Irish Fast Food Chain Wins Trademark Battle Against McDonald’s

by Nick

Supermac’s, an Irish fast food chain, has won a significant trademark case against the American fast food giant McDonald’s.

The dispute centered around the use of the name “Big Mac.”


The EU General Court, the second-highest court in the European Union, ruled that McDonald’s had not proved it was using the Big Mac label on products other than burgers, such as chicken sandwiches and poultry items, in the five years before the case began.


The legal battle began when Galway-based Supermac’s sought to register its name for EU expansion. In 2017, Supermac’s filed a complaint with the EU Intellectual Property Office, arguing that McDonald’s hadn’t used the Big Mac trademark on anything other than burgers for five years. According to EU trademark law, if a trademark isn’t used for five years, it can be revoked.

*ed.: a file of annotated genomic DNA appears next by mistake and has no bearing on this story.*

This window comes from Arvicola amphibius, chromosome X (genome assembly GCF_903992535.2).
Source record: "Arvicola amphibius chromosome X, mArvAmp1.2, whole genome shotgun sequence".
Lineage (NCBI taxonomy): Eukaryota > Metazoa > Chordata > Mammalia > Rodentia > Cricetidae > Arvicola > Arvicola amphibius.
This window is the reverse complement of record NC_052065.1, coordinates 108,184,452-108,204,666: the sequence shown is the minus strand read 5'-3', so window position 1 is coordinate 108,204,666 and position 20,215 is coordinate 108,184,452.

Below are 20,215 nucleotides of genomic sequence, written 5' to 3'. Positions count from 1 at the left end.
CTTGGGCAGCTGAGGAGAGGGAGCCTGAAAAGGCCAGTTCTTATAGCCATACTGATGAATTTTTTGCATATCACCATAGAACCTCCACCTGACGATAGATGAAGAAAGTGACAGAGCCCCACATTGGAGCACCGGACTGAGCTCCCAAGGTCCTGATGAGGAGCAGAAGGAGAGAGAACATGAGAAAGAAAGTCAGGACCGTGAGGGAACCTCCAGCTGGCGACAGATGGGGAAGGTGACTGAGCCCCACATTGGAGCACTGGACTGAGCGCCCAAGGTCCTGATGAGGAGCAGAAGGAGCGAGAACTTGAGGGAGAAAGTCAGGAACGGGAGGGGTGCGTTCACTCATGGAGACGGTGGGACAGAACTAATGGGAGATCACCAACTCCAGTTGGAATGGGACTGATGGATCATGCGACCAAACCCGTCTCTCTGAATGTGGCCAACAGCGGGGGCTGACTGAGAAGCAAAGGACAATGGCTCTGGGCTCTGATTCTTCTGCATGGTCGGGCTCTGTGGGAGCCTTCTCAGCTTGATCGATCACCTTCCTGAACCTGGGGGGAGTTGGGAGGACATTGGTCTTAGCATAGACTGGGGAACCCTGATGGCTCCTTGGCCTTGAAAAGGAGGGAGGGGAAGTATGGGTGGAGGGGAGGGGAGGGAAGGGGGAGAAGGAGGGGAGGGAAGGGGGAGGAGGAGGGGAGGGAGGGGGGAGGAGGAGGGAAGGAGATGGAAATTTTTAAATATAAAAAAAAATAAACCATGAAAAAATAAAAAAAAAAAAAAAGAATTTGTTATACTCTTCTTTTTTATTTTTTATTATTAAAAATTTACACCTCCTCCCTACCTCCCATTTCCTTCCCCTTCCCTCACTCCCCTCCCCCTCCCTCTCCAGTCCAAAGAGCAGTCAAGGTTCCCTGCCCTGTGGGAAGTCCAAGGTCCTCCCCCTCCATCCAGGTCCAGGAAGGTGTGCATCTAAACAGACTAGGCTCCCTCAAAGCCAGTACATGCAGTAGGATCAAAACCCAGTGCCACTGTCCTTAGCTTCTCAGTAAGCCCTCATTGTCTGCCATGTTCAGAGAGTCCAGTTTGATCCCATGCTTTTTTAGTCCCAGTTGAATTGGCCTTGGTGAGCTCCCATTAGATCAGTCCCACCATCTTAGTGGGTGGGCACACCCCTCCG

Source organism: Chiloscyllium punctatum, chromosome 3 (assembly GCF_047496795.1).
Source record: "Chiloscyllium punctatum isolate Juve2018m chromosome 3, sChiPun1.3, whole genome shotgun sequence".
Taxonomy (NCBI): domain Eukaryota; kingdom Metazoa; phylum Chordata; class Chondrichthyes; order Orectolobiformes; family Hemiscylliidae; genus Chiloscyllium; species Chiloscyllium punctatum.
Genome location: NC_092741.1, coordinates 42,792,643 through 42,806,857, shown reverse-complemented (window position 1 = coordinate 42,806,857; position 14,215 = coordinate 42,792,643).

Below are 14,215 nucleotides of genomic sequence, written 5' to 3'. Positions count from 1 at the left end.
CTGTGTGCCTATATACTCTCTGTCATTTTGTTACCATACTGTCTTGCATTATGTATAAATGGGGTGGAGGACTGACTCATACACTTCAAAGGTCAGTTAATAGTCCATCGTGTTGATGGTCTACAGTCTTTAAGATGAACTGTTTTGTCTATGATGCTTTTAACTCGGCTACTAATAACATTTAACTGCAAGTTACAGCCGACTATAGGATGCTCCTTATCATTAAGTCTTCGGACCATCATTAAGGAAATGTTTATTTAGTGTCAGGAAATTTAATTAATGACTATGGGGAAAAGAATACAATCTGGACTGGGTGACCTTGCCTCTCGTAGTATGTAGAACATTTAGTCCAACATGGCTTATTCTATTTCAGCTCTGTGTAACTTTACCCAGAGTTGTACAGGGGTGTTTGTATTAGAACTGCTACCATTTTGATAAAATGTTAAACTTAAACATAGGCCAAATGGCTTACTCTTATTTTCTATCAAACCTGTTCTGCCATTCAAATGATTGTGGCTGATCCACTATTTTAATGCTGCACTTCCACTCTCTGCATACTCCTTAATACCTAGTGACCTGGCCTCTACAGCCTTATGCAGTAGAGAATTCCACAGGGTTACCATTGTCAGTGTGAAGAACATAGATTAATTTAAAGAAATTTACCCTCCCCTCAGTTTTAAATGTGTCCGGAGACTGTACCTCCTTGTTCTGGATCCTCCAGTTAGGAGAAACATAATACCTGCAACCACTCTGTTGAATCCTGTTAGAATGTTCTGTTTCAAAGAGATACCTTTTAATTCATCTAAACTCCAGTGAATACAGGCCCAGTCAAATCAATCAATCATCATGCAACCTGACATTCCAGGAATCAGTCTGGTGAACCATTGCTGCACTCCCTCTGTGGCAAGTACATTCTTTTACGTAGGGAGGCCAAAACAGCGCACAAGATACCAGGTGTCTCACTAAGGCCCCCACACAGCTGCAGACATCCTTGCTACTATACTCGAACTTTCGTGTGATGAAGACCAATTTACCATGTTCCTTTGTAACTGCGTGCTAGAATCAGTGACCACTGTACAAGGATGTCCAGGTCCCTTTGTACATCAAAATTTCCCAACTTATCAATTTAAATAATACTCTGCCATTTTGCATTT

McDonald’s appealed after the trademark regulator partially agreed with Supermac’s. However, the General Court confirmed that “McDonald’s has not proved that the contested mark has been put to genuine use.”


Supermac’s Managing Director, Pat McDonagh, welcomed the ruling, calling it “a significant victory for small businesses around the world.” Supermac’s sells a sandwich similar to the Big Mac, named the Mighty Mac.

McDonald’s responded by stating that the decision would not impact the use of the Big Mac name for its iconic burger, which has been on their menu since 1968. McDonald’s can still appeal to the Court of Justice of the European Union, but only on legal grounds.


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